Game-related ramblings.


Celebrating Super-Hard Platformers

A couple of weeks ago I posted about Ben “Yahtzee” Croshaw’s latest game, Poacher. After taking a break to revisit The Desolate Room, I went back to Poacher and found the secret ending. As expected, it involved an incredibly difficult multi-stage boss fight, followed by a hilarious special ending. It’s no secret that I have a soft spot for these kinds of challenges. I think the reason is that they reward my inherent stubbornness. Encountering a seemingly impossible hurdle, I keep trying, getting a tiny bit closer each time, until my persistence is vindicated. It’s the same satisfaction of solving a tough problem in real life, but miniaturized and accelerated, something that can be solved in hours or days rather than months or years.

Of course, my love of roguelikes has similar roots, but in that case it often actually is a matter of years before victory is achieved. And the challenge of roguelikes is fully cerebral, a matter of strategies and the weighing of options in harsh situations. The extra-tough platformer is a different kind of challenge, one of pattern recognition, timing, and motor skills. It’s faster and more active, requiring one to learn and adapt quickly, and it provides a different kind of satisfaction.

The problem, of course, is that once such a platformer is mastered, there’s little reason to revisit it. This means I’m always looking for new games that fit the bill. Fortunately, there’s a lot of them out there, and I’ve got quite a few favorites to recommend.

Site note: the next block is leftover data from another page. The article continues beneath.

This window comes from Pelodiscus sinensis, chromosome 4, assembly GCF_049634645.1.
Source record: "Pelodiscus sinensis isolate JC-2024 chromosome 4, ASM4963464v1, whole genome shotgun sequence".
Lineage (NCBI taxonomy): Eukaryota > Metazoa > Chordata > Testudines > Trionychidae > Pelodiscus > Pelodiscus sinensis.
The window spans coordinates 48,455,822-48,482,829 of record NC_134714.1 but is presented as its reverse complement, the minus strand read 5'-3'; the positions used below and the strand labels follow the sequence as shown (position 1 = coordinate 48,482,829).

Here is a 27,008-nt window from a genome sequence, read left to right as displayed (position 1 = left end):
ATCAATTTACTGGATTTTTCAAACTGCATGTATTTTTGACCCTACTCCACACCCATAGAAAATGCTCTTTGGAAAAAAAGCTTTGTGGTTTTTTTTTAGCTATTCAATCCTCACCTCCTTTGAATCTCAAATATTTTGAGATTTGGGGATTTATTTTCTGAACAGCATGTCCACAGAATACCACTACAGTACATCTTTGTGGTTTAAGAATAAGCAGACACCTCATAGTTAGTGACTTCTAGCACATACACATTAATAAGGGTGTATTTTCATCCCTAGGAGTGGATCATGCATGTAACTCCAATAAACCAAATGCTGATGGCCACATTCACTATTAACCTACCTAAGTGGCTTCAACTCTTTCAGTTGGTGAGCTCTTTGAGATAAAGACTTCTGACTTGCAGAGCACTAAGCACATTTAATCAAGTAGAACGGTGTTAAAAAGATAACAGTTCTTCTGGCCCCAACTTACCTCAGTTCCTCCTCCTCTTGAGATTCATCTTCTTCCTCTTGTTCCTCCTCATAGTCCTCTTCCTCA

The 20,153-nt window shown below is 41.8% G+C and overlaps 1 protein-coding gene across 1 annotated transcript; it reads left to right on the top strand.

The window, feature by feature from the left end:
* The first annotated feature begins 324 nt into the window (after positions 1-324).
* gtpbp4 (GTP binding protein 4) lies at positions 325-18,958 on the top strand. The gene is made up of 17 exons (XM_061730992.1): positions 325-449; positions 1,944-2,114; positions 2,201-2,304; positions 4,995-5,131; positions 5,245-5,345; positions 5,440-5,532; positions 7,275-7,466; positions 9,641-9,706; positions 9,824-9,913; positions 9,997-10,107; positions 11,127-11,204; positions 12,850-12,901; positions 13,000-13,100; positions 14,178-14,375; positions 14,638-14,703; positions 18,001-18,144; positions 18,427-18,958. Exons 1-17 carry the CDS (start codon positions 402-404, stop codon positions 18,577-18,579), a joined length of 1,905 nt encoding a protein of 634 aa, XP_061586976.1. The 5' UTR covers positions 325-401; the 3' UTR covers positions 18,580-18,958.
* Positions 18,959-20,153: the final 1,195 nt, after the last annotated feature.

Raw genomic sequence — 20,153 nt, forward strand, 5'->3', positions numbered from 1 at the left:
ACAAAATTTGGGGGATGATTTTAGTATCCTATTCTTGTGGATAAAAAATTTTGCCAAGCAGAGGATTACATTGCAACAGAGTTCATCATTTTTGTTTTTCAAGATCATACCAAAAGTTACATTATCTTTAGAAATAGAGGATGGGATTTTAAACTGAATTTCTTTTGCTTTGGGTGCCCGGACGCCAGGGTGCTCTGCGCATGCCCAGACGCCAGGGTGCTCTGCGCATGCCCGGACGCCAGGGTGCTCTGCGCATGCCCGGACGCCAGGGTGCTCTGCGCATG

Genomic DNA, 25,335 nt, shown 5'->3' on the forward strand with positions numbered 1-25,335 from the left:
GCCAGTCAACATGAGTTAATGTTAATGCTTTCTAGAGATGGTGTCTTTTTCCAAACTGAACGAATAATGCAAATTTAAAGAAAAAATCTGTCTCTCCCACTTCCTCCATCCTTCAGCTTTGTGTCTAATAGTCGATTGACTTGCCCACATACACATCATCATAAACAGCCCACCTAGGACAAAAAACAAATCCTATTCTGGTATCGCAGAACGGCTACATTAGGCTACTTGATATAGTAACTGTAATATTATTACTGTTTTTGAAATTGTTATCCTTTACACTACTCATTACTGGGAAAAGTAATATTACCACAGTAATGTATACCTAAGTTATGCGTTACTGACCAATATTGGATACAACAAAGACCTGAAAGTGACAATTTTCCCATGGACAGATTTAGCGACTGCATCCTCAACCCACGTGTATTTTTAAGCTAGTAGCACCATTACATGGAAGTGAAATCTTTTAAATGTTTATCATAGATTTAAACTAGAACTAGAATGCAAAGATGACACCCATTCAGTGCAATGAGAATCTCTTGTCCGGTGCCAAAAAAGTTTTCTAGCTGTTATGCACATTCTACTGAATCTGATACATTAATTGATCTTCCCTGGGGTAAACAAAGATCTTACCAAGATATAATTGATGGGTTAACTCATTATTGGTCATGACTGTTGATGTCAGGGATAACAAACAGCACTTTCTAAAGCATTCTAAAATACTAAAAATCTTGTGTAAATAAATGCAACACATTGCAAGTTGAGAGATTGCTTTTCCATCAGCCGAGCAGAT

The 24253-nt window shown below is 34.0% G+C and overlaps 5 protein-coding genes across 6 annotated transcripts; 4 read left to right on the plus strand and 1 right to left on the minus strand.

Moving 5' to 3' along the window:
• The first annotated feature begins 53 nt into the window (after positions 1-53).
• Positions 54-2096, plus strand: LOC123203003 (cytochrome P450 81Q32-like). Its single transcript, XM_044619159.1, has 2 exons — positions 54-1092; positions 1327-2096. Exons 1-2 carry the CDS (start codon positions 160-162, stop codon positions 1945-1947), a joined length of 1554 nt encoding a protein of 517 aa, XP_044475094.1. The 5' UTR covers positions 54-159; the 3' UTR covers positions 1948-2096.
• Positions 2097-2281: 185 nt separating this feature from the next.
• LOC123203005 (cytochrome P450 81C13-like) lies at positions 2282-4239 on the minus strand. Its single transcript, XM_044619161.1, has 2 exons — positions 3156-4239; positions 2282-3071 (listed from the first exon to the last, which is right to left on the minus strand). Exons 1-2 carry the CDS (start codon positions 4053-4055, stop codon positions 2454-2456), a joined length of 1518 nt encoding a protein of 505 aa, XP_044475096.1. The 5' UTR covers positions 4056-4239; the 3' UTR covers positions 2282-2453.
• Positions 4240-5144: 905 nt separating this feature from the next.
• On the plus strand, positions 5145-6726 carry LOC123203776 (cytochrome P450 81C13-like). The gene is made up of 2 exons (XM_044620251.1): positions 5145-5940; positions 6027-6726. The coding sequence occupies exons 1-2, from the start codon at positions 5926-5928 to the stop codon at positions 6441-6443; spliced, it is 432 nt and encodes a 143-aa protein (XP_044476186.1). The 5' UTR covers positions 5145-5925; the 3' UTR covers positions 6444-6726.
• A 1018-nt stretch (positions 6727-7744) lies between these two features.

Indie Time: VVVVVV

The next indie game on my list is VVVVVV, even though I’ve played it already. But it has since been updated to v2.0, including a bunch of bonus levels made by various other indie game developers, so I decided it was time to play through it again. Besides, it’s excellent, and only takes a few hours to play through, so why not?

If you have not yet played VVVVVV, you’re probably looking at that screenshot and thinking it looks like a game from 1980, rather than 2010. The retro look is intentional, and in motion it looks a lot better than you might expect. The animations are smooth and lend a modern sheen to the visuals that suggests games of old rather than outright emulating them. The visuals also set a certain tone that fits the gameplay perfectly.

And the gameplay itself is the best part of VVVVVV. There are only three buttons — move left, move right, and flip gravity — but designer Terry Cavanagh uses these simple mechanics to absolutely brilliant effect over the course of the game.

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